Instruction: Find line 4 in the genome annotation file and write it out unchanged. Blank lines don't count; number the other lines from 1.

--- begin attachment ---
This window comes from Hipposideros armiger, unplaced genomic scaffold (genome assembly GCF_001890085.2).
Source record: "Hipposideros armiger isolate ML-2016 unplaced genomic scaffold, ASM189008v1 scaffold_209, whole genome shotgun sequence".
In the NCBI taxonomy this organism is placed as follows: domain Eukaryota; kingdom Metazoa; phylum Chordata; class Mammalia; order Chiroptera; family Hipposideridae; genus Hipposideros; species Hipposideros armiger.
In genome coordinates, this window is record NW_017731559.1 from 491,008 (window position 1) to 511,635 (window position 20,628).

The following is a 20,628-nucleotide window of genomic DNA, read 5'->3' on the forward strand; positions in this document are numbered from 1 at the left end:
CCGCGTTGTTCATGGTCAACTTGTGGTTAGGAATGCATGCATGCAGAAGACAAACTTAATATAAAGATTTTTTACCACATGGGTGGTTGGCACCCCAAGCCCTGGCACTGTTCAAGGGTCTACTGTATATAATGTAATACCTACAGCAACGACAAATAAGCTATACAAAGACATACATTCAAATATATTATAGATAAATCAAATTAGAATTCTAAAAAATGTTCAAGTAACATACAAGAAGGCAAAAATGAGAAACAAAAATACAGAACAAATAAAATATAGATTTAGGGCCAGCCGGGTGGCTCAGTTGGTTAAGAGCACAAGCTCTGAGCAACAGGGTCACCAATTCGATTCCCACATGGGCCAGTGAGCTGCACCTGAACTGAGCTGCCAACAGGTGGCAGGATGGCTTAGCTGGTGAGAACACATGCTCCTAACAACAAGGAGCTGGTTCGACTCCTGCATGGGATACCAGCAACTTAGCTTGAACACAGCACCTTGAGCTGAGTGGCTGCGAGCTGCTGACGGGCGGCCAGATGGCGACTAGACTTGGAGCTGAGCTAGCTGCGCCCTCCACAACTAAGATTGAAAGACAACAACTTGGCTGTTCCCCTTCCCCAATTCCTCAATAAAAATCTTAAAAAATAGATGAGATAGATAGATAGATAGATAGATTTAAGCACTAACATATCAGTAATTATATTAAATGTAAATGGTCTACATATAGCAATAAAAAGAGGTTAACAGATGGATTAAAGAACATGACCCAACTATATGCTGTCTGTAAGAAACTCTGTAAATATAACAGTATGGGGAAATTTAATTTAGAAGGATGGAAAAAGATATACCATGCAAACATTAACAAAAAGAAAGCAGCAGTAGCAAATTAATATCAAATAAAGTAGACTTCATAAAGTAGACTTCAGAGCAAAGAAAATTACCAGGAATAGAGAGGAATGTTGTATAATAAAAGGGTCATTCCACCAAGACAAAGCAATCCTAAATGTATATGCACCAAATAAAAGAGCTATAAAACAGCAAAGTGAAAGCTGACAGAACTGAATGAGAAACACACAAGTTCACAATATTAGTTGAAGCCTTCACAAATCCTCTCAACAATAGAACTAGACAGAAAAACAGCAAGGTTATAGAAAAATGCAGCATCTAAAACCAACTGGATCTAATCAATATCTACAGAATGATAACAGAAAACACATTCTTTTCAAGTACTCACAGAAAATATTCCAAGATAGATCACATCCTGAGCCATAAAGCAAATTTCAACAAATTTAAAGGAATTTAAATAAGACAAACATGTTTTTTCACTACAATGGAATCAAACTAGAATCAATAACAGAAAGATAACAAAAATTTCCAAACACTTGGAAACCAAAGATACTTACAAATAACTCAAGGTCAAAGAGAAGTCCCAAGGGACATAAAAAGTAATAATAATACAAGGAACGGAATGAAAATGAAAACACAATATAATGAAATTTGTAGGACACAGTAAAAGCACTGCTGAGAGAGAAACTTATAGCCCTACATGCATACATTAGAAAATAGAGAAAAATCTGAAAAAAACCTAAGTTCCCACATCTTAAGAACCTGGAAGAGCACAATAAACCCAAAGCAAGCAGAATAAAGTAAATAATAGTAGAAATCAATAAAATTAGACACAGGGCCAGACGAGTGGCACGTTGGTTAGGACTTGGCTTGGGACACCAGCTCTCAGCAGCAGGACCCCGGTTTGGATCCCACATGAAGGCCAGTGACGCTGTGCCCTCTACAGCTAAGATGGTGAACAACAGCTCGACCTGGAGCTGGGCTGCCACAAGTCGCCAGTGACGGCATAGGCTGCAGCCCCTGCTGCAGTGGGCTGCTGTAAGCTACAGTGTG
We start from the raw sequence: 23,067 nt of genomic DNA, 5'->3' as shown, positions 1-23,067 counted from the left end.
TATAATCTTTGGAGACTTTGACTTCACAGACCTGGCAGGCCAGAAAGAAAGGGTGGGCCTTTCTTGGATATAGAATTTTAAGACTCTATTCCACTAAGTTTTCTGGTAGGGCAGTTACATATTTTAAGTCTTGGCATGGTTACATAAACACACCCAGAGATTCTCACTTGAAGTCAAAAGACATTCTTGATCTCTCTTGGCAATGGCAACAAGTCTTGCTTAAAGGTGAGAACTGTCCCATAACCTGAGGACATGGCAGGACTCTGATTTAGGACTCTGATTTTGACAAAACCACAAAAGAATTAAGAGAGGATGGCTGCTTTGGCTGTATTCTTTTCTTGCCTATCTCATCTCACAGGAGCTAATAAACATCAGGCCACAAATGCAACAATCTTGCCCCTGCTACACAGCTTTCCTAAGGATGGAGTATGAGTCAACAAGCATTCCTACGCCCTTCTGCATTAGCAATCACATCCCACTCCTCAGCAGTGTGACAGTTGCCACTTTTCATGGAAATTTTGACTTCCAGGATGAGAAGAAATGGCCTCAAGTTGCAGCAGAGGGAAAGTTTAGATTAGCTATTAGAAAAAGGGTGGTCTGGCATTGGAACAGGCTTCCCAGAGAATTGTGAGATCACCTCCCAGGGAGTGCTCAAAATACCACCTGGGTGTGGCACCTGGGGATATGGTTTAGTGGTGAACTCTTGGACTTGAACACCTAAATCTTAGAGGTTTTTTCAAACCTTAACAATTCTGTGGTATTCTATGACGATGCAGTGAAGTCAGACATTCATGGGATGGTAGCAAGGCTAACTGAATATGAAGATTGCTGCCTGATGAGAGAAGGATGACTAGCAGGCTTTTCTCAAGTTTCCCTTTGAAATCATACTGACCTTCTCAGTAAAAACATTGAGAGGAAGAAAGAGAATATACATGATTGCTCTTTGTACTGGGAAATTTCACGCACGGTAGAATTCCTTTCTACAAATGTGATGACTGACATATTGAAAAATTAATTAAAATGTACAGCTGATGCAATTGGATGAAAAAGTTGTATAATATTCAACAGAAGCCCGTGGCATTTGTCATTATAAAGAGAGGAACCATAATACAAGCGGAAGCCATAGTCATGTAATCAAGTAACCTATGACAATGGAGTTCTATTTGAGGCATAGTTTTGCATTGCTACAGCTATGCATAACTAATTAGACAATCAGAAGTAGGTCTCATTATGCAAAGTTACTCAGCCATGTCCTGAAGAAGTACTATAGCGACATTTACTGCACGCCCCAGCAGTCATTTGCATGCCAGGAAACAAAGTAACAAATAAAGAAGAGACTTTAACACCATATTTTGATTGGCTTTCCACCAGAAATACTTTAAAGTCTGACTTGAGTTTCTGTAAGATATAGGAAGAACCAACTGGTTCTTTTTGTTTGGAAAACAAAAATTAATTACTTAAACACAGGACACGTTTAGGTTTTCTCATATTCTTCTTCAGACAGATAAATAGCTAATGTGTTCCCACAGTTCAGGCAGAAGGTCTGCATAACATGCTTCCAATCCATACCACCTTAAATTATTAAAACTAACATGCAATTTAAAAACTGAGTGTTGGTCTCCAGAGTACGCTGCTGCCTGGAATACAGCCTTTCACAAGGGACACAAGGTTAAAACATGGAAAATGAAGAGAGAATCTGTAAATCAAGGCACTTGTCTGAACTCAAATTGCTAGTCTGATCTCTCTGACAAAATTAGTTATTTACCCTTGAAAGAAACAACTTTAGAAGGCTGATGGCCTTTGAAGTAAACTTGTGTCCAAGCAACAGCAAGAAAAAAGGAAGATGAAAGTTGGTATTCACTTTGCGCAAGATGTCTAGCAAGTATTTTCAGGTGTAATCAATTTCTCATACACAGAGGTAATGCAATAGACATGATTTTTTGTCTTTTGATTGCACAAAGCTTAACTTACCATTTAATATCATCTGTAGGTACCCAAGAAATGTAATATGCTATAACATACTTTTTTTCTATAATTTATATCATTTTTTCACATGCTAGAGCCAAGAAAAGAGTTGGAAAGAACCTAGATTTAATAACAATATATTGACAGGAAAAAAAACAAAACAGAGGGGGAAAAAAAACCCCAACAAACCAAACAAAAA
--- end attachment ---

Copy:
In genome coordinates, this window is record NW_017731559.1 from 491,008 (window position 1) to 511,635 (window position 20,628).